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WFA votes in favour of ISB

By Anita Donaldson

The Winemakers’ Federation of Australia voted unanimously at its April board meeting in support of the formation of an Industry-owned Services Body (ISB) as the structural model best placed to take the wine industry forward. The model is similar to that already employed within other Australian industry sectors, such as dairy, pork, meat and livestock, wool, horticulture and forestry.

The WFA recommendation comes on the back of a 12-month process which has seen a comprehensive review — termed the NOS Review — of the National Organisational Structures (NOS). A Taskforce involving key stakeholders: the Australian Wine and Brandy Corporation (AWBC), Wine Grape Growers’ Australia (WGGA), Grape and Wine Research and Development Corporation (GWRDC) and the WFA was established to review the roles of the existing organisations and make recommendations to industry that would create a more efficient and streamlined structure moving forward. Late in 2007, the Taskforce presented various options to industry, which were then open to a period of further comment.

The WFA board passed a resolution to the effect that forming an industry-owned services body (ISB) that would take on the majority of functions of both the Winemakers' Federation of Australia (WFA) and the Australian Wine and Brandy Corporation (AWBC) would represent the most effective outcome. In essence, this model would see a new body formed as the peak group directing, driving and implementing strategy in the future.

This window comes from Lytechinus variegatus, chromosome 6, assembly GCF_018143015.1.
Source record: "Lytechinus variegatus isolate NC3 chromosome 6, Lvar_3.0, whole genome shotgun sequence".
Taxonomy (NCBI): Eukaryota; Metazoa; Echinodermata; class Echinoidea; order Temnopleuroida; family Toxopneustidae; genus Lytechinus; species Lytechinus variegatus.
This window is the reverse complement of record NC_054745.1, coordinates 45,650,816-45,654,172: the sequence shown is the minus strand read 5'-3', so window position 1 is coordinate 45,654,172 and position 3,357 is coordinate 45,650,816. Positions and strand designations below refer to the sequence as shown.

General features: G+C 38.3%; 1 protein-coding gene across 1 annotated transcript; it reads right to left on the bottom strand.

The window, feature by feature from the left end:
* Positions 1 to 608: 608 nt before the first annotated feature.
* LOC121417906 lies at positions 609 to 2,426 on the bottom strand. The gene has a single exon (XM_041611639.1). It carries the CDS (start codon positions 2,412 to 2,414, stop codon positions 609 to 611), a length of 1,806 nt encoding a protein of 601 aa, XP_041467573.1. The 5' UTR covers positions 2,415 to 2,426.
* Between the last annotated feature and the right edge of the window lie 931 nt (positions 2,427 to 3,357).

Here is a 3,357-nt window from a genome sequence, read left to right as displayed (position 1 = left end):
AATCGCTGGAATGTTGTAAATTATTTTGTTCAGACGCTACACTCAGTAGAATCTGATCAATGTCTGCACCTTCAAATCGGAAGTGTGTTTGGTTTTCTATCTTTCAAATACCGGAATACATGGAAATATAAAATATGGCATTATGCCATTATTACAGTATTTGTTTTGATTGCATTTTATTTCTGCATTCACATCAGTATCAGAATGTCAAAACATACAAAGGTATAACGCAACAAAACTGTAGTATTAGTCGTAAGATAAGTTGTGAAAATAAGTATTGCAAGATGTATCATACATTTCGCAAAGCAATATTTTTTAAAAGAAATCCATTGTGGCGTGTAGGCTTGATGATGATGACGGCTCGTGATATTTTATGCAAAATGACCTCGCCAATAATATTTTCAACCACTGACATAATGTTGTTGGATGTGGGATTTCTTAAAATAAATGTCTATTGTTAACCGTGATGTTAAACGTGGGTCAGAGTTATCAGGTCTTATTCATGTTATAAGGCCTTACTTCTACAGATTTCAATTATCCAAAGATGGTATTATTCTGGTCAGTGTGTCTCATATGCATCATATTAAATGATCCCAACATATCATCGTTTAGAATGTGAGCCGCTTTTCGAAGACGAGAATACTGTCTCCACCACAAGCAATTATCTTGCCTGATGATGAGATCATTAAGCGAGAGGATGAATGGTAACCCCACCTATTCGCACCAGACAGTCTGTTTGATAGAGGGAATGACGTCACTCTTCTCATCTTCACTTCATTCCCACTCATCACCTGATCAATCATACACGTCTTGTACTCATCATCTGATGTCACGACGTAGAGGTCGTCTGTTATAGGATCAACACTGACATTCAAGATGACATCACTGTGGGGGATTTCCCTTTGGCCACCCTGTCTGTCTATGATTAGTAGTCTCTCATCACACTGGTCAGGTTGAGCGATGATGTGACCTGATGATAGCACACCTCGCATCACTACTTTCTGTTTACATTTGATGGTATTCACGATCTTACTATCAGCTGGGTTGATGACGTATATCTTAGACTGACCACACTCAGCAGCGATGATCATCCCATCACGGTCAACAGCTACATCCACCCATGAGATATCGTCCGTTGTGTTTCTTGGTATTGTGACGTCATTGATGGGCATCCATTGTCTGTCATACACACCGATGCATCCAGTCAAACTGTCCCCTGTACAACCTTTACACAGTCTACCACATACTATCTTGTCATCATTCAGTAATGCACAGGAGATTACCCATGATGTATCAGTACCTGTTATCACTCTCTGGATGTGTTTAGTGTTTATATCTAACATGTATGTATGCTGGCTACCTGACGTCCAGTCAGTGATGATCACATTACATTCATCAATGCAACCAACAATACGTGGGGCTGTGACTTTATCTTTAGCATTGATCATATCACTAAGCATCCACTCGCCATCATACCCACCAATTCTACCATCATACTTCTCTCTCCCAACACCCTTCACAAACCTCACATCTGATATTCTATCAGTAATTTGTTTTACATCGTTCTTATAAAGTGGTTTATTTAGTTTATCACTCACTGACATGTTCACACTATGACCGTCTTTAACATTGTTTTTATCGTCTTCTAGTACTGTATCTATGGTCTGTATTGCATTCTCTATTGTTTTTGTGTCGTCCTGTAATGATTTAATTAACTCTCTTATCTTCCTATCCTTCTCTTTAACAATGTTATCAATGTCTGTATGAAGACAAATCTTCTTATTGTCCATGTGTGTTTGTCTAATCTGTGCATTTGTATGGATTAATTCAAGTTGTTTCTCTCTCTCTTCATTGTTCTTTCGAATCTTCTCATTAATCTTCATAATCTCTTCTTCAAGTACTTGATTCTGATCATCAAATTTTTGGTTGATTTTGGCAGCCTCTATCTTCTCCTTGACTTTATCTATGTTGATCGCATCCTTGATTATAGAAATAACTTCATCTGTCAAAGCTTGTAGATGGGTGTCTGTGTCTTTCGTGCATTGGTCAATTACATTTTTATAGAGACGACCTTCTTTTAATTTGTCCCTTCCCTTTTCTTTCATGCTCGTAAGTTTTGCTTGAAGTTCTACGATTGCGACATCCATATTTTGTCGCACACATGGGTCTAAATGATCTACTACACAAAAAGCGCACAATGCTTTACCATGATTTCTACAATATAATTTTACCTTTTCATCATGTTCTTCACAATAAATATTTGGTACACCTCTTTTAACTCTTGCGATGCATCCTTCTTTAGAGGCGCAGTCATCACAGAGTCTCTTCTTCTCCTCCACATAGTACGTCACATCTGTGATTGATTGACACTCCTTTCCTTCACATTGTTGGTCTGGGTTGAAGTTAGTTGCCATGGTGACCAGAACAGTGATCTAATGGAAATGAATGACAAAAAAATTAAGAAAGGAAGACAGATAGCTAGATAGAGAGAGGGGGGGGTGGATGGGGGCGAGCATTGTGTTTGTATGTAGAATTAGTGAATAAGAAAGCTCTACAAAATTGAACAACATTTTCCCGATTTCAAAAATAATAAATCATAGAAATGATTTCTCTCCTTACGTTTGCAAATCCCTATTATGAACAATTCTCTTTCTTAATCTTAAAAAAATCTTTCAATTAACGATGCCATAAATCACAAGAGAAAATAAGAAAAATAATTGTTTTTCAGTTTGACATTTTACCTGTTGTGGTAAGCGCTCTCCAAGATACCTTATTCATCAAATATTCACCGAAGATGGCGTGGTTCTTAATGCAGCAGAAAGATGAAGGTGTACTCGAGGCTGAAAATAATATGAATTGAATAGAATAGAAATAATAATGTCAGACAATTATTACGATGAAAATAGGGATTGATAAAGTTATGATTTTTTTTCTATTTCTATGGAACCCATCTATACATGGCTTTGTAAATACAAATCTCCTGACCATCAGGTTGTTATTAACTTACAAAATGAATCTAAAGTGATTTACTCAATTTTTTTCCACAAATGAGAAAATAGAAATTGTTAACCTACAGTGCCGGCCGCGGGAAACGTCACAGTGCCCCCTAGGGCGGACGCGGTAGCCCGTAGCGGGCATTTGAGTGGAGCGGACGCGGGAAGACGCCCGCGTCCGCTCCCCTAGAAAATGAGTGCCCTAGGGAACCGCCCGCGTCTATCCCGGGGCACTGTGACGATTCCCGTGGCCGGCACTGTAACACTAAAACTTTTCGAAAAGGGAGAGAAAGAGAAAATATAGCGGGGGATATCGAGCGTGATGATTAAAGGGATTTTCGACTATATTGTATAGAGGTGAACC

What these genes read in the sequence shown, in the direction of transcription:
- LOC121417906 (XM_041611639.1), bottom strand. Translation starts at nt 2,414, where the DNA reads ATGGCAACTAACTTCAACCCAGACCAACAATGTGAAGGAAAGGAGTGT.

“I’m pleased the WFA board made its decision. Many other stakeholders need to be engaged with, we’re by no means there,” said WFA chief executive Stephen Strachan, citing the need for ongoing consultation with stakeholders including the AWBC and WGGA on the ISB model, plus a further agenda to be discussed in regards the roles, functions and interactions of national, state and regional associations.

Strachan said the WFA board’s vote had been unanimous, based on the WFA’s “strong view” that structures in place ought to be enduring and allow industry to evolve going forward.

“The Board felt it was time to put in a place a structure that was industry-owned and charged with the responsibility of all strategy, policy and development on behalf of all the industry,” Strachan said.

With WFA’s recommendations set, a lengthy consultation process that could take up to two years, will begin as the national organisations agree and implement considerable change in internal structures and responsibilities aligned with the new model.

• For more on the WFA’s recommendations for structural change, look out for the May issue of Australian & New Zealand Grapegrower & Winemaker.

• The full list of WFA’s policy decisions in response to the Taskforce Review is available at www.wfa.org.au/NOS.htm.

• Want to comment on WFA’s recommendations? Email ">e



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